Software Craftsmanship Manifesto? Duh!

"The Manifest for Software Craftsmanship is obvious!" "How could you not agree with it?" "Duh!"

These are common reactions to the Manifesto. As an example, checkout this Ruby Rogues podcast on Software Craftsmanship, which by the way is a great listen; quite a thoughtful exploration on the topic.

The thing about this type of reaction to the manifesto is that on the surface it seems that people are dismissing it. Maybe people think that the manifesto has no impact. Now, as a contributor to the manifesto, this makes me think, hard. Was the effort to create the manifesto well spent? Does the manifesto do any good to the community?

Allow me to drill into the manifesto content:

Not only working software, but also well-crafted software: "Duh! Why wouldn't you write well-crafted code?" Yeah, why? But ask yourself: How much of the code you look at every day reaches the bar of "well-crafted" code? Not much, eh? Certainly, the majority of code I see is sloppy, or careless, or worst of all: clever. Full disclosure, a lot of the code I write is crap too. We know we're supposed to write well-crafted code. The real question is: "Why don't I write well-crafted code?"

Not only responding to change, but also steadily adding value: "Duh! Features are value, and I write features alllll day." Ok, but all too often features are wedged into a system without much thought to the overall design and cleanliness of the software. Bad code is REALLY expensive to a company. Building a new feature at the expense of good code ultimately diminishing the value of the software. So we ought to regularly ask ourselves: "Is the change I'm making adding value?"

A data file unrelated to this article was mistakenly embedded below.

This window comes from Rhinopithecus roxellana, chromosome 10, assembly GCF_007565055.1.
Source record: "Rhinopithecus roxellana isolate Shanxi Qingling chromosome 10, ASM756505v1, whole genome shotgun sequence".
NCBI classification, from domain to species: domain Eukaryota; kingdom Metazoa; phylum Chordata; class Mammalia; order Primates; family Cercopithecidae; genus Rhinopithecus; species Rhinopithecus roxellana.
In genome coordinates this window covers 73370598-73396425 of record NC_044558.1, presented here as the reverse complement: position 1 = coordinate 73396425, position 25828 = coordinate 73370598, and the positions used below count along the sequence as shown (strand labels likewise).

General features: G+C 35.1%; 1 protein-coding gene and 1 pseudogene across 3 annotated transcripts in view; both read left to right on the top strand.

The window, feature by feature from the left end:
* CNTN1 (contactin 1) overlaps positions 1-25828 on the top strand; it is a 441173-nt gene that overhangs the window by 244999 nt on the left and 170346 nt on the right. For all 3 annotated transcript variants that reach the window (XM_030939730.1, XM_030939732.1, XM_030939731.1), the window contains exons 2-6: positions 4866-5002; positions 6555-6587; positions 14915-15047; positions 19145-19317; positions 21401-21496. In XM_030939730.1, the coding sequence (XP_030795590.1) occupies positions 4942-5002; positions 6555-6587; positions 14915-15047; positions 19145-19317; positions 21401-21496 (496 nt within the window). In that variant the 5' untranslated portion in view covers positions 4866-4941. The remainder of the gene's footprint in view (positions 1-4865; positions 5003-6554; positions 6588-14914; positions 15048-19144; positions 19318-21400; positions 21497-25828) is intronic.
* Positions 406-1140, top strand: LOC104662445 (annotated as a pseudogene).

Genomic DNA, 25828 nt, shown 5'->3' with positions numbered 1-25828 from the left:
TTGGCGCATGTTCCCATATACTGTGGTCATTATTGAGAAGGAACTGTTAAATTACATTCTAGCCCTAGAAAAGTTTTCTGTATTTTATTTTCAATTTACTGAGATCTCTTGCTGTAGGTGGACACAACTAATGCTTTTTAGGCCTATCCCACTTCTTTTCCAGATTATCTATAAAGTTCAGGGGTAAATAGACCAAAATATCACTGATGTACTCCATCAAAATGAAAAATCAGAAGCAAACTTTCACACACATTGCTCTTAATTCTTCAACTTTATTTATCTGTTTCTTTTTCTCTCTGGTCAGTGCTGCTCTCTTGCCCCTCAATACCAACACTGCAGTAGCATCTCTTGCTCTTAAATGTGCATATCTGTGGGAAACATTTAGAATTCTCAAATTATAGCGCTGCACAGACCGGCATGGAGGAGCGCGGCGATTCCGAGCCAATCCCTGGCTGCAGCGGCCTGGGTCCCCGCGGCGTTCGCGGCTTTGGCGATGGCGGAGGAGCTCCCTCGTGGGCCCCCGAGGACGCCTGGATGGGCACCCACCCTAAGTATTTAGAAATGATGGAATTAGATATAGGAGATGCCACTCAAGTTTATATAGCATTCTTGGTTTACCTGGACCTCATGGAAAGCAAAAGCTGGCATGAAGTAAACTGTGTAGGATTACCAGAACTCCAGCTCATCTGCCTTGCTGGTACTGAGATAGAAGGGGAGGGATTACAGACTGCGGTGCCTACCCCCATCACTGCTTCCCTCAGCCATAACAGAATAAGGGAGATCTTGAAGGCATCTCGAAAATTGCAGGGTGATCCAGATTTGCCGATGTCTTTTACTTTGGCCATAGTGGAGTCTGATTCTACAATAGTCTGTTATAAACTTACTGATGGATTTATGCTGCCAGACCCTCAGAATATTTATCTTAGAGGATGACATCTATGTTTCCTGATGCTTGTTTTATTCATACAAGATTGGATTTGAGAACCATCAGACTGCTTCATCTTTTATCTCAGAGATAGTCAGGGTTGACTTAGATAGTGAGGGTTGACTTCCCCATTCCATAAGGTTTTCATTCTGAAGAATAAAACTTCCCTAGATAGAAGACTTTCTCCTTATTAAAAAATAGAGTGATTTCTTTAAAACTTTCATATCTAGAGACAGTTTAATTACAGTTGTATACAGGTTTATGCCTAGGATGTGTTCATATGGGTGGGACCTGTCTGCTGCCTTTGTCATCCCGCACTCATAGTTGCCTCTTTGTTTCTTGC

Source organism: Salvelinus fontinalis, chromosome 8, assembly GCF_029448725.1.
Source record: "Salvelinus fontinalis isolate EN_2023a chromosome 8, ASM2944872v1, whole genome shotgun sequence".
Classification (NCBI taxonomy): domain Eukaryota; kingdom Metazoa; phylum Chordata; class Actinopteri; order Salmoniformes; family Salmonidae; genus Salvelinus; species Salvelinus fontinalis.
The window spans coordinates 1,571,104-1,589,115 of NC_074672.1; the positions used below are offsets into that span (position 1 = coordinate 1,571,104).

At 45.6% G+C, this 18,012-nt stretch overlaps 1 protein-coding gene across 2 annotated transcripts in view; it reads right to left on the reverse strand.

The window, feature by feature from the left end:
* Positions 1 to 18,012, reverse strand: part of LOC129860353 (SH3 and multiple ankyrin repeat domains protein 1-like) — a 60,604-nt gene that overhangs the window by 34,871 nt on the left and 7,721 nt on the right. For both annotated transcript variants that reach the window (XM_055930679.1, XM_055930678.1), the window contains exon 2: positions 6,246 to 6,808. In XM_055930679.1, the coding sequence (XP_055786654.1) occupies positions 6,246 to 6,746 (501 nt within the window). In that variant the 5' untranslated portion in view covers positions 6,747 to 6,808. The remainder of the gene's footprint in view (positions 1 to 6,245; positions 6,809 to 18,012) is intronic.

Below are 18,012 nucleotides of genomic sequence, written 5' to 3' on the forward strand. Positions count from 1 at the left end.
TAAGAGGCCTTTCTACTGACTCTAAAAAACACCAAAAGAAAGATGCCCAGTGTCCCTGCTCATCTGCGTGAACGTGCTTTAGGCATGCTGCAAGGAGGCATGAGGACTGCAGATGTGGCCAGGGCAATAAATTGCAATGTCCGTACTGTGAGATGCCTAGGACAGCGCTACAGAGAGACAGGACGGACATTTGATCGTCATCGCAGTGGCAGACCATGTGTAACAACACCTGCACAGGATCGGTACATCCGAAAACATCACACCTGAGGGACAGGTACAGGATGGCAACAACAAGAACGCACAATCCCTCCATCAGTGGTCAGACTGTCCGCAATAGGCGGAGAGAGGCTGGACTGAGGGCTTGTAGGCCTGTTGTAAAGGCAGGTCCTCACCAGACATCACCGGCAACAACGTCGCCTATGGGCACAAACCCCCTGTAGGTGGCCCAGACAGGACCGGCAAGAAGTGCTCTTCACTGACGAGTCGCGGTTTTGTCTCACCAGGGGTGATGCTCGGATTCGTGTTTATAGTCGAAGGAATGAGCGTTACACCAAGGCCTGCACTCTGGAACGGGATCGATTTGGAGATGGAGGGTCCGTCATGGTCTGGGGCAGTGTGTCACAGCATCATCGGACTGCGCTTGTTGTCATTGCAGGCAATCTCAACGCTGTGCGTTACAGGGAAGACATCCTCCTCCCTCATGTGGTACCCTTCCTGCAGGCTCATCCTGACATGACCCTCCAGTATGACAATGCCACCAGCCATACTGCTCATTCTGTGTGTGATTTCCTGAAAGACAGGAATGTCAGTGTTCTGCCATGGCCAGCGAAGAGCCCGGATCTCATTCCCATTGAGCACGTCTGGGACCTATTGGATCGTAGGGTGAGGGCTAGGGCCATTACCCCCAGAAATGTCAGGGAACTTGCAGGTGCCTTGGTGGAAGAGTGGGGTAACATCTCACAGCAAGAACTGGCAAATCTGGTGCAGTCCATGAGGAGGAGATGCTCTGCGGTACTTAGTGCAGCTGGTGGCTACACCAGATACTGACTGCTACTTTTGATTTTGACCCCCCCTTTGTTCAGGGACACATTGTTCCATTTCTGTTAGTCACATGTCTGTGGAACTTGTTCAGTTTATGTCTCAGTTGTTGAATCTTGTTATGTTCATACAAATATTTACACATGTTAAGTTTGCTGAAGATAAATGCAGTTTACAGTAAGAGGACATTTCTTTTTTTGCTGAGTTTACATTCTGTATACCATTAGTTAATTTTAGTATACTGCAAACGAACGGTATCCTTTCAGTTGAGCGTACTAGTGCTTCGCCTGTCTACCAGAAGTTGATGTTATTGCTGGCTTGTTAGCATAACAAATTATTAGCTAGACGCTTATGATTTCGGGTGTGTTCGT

Not only individuals and interactions, but also a community of professionals: "Duh! My team is a community of professionals." Yeah, that's true for most developers. But how diverse is your team? Would you be able to learn more from say, a local user group? How about an international conference? Don't forget that a community is a two way street. Have you given a talk recently? Have you contributed to an open source project? We need to ask ourselves: "Can I be more involved in the software community"?

Not only customer collaboration, but also productive partnerships: "Duh! I produce the code and my employer produces the cash. Productive partnership baby!" *sigh* This is getting old so I'll make it brief. Our customer's (employer's) problems are our problems. Our job is not to write code. Our job is to solve clients' problems. The question: "Is there more I can do to help my client?"

Our goal in creating the manifesto was to "raise the bar of professional software development". Historically the software community has fallen very short of the values in the manifesto. So I've come to realize; When people have this "Duh!" reaction to the manifesto, when they think it's obvious, it means we're making progress. That bar has been raised!

Furthermore, there's no limit to how high the bar can go. My interpretation of the manifesto is all about discipline. Each of the values is a discipline that, as professional software developers, we much strive to improve. Perfection is the ultimate, unattainable goal. As craftsmen we are on a journey toward perfection. How far will you get?

Micah Martin, Co-founder and Software Craftsman

Micah Martin is co-founder of 8th Light and is known for his open source work such as FitNesse, Limelight, Joodo, and Speclj.